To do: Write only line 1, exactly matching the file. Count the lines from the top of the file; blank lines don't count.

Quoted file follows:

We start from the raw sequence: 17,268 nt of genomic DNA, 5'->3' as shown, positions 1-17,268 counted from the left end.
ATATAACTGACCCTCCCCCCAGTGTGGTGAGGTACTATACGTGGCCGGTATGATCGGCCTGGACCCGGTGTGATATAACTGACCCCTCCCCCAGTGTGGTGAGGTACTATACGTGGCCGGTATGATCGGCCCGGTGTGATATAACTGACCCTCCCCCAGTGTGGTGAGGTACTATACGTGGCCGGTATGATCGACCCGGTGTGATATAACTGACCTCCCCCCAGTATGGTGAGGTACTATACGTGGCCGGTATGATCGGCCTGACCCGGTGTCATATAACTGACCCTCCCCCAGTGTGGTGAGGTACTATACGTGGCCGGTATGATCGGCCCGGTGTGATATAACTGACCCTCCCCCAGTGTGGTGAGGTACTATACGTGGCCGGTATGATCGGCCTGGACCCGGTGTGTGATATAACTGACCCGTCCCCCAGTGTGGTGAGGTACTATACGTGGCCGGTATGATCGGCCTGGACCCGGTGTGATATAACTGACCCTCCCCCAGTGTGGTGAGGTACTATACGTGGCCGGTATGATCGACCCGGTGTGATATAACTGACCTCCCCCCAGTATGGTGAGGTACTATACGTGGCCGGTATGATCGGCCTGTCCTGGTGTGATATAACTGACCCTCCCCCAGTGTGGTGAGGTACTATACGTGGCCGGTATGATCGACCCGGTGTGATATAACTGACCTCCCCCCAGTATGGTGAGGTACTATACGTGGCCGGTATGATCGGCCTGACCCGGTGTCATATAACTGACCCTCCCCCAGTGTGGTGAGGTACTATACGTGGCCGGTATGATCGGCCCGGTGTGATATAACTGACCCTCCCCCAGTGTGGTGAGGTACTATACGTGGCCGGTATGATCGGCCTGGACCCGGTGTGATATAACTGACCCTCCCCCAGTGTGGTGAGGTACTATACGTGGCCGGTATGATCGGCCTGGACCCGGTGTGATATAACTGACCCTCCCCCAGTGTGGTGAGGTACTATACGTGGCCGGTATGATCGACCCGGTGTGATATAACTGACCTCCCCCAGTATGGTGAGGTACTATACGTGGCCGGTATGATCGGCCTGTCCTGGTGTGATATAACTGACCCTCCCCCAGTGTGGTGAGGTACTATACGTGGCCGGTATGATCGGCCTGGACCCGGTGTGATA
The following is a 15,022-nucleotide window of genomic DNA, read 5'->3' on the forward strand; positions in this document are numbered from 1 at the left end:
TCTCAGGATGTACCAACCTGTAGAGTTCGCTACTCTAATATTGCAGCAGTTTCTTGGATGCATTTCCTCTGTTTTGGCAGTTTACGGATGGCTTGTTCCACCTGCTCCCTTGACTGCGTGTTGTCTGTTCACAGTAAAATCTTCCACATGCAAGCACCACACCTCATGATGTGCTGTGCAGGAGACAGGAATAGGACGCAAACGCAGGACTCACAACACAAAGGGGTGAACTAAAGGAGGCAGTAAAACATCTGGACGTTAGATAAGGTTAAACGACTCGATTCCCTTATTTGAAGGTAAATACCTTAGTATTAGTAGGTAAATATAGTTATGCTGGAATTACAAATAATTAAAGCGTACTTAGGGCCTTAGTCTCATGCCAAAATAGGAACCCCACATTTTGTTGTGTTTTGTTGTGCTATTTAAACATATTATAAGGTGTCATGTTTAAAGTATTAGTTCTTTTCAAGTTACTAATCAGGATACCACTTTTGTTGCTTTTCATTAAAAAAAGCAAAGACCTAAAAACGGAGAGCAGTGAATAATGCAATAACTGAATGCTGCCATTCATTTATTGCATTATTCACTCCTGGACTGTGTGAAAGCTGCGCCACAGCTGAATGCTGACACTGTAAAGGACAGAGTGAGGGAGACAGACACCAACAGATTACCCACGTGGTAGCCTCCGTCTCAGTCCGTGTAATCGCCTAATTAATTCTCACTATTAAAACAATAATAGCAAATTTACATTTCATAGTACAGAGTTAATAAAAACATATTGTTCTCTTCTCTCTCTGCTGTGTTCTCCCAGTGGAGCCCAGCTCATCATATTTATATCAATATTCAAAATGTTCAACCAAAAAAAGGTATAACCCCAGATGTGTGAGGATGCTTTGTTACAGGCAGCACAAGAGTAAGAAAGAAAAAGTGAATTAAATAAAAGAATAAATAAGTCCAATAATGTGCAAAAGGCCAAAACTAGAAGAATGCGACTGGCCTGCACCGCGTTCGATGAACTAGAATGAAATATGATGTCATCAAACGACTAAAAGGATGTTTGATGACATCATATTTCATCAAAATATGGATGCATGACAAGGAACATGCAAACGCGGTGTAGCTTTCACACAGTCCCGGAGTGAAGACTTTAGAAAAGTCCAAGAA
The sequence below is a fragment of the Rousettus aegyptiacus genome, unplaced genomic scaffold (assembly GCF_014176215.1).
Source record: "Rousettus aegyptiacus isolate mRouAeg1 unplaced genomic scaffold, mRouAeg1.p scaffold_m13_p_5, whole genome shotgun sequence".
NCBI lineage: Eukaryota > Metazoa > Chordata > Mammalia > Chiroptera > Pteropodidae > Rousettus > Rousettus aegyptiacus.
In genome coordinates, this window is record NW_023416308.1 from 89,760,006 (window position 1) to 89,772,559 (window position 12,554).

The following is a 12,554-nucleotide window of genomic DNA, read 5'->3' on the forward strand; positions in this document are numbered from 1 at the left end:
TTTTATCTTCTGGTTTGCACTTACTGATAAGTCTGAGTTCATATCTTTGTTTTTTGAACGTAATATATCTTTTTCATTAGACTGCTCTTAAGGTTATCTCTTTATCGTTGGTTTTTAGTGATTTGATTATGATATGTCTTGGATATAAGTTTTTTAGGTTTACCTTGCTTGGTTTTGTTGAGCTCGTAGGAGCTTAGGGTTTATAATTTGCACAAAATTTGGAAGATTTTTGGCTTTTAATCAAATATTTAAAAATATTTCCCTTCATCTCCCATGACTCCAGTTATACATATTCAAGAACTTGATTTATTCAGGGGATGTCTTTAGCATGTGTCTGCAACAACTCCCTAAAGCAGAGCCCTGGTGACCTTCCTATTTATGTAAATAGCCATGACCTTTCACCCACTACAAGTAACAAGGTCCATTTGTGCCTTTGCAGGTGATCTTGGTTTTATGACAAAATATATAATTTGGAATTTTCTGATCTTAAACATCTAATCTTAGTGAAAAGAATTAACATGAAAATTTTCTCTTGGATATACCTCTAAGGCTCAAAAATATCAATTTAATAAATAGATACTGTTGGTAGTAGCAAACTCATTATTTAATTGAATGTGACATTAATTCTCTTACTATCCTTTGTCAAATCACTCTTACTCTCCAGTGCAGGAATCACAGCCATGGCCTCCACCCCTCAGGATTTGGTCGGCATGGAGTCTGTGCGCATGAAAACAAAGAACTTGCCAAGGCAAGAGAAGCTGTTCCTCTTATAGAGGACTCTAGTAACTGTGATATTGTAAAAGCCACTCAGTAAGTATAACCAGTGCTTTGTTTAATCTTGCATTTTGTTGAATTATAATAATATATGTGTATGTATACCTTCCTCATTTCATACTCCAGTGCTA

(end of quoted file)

We start from the raw sequence: 17,268 nt of genomic DNA, 5'->3' as shown, positions 1-17,268 counted from the left end.